Abstract: The Effect of Training on Social Work Screening Utilization (Society for Social Work and Research 25th Annual Conference - Social Work Science for Social Change)

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671P The Effect of Training on Social Work Screening Utilization

Tuesday, January 19, 2021
* noted as presenting author
Gregory Purser, PhD, Assistant Professor, Louisiana State University at Baton Rouge, Baton Rouge, LA
Cassie Slaton, MSW, PhD Student, Louisiana State University at Baton Rouge, Baton Rouge
Sarah Choate, MSW, PhD Student, Louisiana State University at Baton Rouge, Baton Rouge, LA
Background and Purpose: The effectiveness of screening and brief interventions in identifying
alcohol use disorders (AUDs) and reducing problem drinking has been shown by numerous
clinical trials. However, the prevalence of alcohol screening among social workers is largely
unknown. The purpose of this study was to examine the extent to which alcohol screenings and
validated measurement tools are being utilized by social workers across the U.S. Additionally,
this study examined whether participation in a screening training session has an effect on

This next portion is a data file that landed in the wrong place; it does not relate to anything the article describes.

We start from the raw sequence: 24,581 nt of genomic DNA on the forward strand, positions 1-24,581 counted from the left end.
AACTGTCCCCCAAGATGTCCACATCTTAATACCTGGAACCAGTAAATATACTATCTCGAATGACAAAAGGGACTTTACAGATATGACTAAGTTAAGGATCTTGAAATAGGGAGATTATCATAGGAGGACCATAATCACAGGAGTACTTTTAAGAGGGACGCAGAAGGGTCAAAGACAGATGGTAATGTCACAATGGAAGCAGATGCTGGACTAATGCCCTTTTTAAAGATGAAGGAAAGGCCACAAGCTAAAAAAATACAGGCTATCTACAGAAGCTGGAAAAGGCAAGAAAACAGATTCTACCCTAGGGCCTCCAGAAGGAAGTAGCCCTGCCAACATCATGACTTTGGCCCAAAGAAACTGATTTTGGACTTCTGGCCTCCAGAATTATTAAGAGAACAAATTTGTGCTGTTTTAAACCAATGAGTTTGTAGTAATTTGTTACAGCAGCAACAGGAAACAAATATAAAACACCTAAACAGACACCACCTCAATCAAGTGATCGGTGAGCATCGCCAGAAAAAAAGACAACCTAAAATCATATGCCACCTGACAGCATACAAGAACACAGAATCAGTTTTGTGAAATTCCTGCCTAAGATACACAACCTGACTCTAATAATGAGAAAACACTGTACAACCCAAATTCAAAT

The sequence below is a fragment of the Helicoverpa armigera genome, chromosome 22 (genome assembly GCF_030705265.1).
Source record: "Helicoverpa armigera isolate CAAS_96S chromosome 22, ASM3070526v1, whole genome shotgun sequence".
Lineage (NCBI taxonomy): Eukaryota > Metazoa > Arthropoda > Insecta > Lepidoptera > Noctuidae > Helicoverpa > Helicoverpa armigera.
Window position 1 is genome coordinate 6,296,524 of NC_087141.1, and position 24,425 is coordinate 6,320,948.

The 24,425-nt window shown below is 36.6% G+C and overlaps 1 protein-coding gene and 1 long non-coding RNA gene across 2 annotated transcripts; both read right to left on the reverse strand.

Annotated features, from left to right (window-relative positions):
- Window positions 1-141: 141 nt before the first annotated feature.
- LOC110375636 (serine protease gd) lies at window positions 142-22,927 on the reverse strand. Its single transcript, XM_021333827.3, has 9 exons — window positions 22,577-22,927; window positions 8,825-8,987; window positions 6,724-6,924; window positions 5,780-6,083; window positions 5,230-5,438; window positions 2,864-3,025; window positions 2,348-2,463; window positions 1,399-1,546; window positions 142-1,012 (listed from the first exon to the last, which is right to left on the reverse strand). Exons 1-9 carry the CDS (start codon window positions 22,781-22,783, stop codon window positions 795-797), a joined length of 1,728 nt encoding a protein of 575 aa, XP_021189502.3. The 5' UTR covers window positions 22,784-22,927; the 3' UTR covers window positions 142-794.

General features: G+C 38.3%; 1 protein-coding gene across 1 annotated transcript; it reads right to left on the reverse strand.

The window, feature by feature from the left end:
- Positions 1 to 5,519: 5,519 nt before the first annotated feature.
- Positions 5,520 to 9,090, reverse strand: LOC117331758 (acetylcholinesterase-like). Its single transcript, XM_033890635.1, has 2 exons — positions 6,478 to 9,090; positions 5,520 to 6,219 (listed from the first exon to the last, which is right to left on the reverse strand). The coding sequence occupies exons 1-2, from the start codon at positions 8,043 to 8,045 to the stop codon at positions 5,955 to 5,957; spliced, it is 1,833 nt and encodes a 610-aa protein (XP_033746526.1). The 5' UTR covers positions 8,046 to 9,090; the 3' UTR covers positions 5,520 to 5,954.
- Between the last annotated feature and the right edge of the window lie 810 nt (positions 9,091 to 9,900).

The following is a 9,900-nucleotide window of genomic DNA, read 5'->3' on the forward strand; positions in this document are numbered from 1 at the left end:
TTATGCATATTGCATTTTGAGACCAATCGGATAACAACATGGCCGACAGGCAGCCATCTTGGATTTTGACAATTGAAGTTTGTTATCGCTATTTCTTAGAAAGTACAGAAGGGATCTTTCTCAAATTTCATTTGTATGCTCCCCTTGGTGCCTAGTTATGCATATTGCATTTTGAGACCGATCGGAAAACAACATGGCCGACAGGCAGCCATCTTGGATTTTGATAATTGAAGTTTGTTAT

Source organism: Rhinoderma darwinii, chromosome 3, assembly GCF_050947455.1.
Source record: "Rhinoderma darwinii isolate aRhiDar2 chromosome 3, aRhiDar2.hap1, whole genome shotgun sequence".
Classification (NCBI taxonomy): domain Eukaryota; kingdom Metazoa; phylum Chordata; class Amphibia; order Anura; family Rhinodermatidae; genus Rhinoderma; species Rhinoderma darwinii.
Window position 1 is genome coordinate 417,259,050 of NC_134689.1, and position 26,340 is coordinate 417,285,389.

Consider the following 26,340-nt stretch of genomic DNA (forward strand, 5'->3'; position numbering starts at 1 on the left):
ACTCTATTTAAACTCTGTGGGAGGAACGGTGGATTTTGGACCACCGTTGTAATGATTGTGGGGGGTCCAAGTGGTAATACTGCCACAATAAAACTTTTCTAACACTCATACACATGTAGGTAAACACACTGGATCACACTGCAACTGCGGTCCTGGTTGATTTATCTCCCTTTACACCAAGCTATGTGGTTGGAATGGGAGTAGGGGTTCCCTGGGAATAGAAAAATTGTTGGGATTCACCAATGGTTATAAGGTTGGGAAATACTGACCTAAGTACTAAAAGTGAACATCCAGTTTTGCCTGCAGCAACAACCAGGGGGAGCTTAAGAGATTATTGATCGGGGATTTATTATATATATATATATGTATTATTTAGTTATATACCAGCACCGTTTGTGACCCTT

likelihood to screen clients as well as likelihood to use validated measurement tools.

Methods: The sample consisted of n=152 practicing social workers in the U.S. who responded
to an online survey sent out using the NASW mailing listserv. Respondents were asked if they
had ever received training using an alcohol screening curriculum, as well as questions regarding
the frequency of screening, their practice area, what standardized tools were used in screening,
and other demographic information including age, sex, education, and average case load.
Logistic regression models were constructed to examine what effect having been trained in
alcohol screening had on likelihood to screen for alcohol problems and to utilize standardized
screening tools. Sex, age, education, practice area, and average case load were also included in
the models.

Results: Of social workers surveyed, 70.9% said their agencies routinely screen their clients for
AUDs. However, only 59.5% of social workers reported screening either all or most of their
clients for AUDs and 48.3% reported using a standardized measurement tool as part of their
screening process. Additionally, 60% of social workers reported having participated in a
screening training. Likelihood to screen clients was significantly greater (odds ratio [OR]= 2.94,
p= 0.013) among individuals who had undergone a screening training. Additionally, likelihood to
utilize a standardized screening tool was also significantly greater among social workers who
had participated in a training session (OR= 5.59, p < .001)

Conclusion and Implications: Training social workers in screening for AUDs appears to
significantly increase the likelihood of screening implementation and fidelity. As AUDs remain a
serious issue of concern affecting all demographics of clients and communities, it is important
that social workers across all fields be trained and confident in their abilities to perform this
important process.